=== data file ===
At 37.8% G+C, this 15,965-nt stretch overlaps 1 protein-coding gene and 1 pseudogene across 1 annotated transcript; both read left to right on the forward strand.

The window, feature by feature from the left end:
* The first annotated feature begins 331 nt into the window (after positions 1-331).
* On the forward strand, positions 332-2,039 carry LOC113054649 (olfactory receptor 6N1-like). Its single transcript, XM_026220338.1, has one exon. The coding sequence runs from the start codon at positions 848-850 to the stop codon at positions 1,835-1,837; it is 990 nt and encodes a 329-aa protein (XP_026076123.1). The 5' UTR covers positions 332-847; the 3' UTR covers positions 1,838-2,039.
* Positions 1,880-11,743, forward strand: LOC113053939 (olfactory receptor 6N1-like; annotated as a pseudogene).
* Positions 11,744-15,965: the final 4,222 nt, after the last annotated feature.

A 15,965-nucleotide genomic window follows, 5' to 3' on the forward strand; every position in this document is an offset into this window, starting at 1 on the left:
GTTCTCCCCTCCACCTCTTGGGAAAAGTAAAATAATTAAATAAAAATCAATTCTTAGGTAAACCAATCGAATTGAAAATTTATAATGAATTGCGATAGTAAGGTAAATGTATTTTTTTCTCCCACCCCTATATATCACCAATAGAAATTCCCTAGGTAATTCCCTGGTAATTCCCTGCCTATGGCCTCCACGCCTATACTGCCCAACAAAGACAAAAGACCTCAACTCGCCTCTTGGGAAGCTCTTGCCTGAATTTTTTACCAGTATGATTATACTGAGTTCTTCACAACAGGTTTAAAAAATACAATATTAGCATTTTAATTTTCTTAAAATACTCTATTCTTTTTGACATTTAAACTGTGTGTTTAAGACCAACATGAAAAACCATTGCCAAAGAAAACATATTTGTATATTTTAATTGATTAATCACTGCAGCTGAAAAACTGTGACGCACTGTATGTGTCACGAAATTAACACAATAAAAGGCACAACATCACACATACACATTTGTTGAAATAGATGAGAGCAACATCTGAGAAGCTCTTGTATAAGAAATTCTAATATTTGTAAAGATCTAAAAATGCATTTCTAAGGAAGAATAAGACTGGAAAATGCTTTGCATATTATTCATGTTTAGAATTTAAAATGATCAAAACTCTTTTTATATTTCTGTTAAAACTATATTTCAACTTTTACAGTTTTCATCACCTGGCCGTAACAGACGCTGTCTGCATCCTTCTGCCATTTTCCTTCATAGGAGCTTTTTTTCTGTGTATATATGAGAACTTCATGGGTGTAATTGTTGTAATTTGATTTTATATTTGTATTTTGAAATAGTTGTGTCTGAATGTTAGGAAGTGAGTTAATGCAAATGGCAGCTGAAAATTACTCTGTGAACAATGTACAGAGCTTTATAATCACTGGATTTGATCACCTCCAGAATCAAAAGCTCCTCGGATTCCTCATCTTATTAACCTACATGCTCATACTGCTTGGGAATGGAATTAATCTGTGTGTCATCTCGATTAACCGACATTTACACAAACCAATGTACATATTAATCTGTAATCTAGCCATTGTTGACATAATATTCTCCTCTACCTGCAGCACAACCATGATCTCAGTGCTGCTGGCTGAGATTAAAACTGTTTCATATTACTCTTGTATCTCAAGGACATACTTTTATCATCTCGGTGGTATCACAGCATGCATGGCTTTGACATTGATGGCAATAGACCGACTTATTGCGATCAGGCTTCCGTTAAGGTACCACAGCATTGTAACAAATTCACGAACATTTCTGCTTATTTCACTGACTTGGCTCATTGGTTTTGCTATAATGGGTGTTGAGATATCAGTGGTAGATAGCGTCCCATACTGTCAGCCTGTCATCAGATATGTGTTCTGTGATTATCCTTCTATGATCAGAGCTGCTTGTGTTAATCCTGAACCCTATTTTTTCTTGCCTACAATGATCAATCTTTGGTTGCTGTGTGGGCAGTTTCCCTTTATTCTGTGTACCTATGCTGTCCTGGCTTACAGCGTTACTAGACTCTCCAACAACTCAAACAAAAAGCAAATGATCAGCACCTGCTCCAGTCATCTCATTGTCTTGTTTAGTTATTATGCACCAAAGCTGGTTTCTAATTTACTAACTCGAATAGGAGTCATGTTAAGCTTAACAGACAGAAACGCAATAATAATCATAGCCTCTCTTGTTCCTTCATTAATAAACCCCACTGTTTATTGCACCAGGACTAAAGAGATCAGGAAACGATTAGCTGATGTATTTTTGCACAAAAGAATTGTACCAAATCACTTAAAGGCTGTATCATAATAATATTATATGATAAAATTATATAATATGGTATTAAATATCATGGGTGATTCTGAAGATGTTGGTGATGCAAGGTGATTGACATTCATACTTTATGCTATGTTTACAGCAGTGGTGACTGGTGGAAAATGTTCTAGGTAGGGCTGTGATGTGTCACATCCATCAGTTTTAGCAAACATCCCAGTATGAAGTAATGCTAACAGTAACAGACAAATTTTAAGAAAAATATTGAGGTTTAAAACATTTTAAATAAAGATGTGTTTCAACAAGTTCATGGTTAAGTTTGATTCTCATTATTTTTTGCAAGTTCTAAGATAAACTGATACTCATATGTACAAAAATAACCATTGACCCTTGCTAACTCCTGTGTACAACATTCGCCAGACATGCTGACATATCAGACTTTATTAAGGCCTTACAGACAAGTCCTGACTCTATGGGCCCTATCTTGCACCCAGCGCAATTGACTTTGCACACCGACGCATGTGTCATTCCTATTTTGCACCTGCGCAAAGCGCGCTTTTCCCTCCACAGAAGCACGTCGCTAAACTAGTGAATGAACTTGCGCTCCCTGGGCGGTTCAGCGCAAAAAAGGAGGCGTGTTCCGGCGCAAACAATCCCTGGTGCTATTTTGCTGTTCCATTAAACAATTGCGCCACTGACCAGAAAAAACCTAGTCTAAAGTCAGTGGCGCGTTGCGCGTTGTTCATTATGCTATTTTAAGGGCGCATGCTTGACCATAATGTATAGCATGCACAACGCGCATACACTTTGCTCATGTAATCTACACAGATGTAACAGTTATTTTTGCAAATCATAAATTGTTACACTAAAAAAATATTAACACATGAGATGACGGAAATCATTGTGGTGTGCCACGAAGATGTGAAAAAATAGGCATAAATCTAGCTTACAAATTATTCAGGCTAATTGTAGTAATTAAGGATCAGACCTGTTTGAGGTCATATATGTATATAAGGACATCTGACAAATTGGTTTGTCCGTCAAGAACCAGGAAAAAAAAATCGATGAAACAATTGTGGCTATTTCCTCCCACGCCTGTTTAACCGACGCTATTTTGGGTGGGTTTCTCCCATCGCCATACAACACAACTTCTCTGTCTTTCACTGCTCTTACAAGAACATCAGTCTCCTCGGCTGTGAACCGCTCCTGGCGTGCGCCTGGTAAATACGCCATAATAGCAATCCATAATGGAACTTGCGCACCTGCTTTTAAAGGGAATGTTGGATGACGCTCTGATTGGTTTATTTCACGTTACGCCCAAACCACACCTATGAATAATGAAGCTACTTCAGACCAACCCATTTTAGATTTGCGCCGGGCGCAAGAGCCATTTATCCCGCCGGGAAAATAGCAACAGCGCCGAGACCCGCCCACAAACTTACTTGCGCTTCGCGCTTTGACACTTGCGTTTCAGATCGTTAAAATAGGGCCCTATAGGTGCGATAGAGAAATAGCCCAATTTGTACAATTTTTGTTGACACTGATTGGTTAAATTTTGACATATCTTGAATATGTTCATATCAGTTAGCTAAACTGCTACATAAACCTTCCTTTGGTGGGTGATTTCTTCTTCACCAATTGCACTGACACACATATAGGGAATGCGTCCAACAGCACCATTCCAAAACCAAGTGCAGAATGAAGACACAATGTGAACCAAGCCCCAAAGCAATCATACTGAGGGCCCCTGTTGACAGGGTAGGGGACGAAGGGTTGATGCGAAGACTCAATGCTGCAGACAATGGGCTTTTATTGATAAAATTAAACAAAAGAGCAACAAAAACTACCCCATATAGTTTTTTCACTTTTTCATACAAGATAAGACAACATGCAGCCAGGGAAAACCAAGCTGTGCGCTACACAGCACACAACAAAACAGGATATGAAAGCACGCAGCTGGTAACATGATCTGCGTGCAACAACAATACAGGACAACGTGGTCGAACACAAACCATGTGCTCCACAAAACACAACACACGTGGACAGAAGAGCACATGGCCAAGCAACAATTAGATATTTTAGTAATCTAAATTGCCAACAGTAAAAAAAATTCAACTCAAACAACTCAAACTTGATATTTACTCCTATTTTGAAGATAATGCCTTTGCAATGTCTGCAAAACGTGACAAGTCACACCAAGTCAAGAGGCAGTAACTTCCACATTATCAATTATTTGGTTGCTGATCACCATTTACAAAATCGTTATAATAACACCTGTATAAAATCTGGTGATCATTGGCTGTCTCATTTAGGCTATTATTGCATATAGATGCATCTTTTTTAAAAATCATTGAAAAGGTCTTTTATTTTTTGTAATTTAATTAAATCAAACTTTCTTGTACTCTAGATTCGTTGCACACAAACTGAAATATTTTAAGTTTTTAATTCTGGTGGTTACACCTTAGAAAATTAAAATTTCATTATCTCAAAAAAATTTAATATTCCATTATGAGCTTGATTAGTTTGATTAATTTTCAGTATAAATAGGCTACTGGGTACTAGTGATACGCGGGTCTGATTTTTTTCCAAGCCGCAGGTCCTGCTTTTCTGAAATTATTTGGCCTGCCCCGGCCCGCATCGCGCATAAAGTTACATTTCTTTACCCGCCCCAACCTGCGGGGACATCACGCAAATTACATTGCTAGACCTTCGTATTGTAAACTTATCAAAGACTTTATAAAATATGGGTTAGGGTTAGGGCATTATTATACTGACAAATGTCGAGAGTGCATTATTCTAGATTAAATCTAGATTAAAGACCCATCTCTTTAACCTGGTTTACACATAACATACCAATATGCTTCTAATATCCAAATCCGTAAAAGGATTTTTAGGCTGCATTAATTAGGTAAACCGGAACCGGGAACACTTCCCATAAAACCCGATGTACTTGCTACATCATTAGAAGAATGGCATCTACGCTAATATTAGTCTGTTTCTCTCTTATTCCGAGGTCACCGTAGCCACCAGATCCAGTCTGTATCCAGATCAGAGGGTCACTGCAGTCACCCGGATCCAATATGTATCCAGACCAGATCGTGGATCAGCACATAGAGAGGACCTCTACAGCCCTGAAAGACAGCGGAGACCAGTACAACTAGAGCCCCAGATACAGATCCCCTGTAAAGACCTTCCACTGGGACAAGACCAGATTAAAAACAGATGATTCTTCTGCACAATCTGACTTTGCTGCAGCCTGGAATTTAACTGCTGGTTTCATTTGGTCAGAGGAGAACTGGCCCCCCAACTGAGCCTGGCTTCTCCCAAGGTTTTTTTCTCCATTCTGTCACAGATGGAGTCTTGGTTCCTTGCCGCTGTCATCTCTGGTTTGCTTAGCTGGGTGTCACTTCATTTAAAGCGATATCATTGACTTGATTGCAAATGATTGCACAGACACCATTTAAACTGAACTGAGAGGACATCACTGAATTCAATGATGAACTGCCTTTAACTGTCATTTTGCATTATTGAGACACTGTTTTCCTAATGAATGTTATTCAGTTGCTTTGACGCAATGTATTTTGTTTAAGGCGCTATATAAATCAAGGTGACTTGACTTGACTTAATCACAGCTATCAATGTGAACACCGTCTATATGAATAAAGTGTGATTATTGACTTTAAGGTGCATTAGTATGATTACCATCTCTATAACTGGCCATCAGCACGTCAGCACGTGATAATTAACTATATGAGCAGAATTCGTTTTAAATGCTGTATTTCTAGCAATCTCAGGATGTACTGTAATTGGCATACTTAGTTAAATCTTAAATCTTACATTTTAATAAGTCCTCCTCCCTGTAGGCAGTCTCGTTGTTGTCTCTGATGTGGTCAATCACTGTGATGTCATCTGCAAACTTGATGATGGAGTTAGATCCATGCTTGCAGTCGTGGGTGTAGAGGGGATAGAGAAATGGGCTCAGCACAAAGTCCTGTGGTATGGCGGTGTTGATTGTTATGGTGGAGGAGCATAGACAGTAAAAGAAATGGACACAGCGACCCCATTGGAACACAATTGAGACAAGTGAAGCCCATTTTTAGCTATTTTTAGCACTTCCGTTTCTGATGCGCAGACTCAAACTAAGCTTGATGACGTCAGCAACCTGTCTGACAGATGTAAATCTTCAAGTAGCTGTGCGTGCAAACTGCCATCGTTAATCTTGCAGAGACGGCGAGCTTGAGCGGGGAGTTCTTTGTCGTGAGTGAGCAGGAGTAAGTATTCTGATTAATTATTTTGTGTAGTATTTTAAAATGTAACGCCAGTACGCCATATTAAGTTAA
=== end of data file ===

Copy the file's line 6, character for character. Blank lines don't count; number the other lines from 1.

* Positions 11,744-15,965: the final 4,222 nt, after the last annotated feature.